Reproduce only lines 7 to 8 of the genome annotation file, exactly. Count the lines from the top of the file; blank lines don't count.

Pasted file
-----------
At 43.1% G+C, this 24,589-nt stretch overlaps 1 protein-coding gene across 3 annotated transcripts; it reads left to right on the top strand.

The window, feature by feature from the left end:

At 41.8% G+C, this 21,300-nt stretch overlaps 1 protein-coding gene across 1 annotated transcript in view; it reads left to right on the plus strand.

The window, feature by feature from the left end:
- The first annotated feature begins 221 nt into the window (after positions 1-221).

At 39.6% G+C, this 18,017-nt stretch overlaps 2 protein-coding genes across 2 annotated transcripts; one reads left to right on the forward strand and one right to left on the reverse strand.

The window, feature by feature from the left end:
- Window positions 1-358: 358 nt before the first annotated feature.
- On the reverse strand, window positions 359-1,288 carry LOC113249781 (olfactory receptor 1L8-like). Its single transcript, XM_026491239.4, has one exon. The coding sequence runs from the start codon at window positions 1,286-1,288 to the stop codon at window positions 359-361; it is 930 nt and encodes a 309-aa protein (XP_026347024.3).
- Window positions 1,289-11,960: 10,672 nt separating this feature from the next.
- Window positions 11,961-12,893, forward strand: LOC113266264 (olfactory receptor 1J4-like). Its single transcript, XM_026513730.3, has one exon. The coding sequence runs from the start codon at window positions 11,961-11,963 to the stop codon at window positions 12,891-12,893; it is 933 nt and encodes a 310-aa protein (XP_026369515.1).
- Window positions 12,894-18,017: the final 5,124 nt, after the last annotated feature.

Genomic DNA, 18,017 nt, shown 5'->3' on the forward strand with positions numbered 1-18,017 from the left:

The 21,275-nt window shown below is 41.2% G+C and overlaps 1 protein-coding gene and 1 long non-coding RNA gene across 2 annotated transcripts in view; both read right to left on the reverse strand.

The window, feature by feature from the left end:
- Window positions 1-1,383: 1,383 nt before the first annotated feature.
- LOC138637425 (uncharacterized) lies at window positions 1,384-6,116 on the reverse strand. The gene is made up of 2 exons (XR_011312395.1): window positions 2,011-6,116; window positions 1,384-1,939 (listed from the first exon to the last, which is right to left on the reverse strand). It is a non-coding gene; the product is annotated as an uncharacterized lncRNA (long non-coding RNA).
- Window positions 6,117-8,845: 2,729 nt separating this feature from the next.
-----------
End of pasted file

The window, feature by feature from the left end:
- Window positions 1-358: 358 nt before the first annotated feature.